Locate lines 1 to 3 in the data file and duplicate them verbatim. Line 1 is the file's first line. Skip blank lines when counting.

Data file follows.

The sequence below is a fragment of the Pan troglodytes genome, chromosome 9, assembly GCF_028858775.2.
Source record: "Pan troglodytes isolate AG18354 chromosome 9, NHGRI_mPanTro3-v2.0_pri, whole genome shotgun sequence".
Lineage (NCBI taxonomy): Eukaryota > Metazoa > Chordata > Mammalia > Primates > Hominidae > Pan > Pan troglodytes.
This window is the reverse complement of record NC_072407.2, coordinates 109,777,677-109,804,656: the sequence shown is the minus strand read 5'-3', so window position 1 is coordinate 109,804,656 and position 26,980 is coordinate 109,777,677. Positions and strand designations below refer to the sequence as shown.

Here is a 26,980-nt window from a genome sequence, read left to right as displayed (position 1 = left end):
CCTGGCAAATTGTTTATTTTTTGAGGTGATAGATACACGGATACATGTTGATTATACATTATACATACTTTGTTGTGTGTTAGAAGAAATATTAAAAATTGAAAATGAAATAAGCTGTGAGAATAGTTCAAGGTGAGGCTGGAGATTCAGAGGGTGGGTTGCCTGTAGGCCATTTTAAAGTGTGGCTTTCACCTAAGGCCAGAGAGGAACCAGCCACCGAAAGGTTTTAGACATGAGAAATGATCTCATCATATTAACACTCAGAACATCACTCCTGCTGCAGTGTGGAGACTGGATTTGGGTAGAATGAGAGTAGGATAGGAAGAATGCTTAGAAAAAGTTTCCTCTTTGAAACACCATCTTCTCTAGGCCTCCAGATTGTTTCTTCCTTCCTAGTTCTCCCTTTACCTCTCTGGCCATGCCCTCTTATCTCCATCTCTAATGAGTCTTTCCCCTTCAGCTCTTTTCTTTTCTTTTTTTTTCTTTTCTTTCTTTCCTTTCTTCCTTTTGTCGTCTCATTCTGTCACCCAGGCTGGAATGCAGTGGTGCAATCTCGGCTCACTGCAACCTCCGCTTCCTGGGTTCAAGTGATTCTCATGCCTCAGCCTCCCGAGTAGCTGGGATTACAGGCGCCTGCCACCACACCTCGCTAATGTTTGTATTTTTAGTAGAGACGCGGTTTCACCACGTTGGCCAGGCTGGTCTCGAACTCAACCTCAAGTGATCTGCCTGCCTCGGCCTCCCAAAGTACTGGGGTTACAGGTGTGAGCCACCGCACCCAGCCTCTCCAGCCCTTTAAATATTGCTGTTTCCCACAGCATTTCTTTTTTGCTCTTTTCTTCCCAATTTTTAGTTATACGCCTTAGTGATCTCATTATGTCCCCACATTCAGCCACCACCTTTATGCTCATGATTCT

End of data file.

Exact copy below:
The sequence below is a fragment of the Pan troglodytes genome, chromosome 9, assembly GCF_028858775.2.
Source record: "Pan troglodytes isolate AG18354 chromosome 9, NHGRI_mPanTro3-v2.0_pri, whole genome shotgun sequence".
Lineage (NCBI taxonomy): Eukaryota > Metazoa > Chordata > Mammalia > Primates > Hominidae > Pan > Pan troglodytes.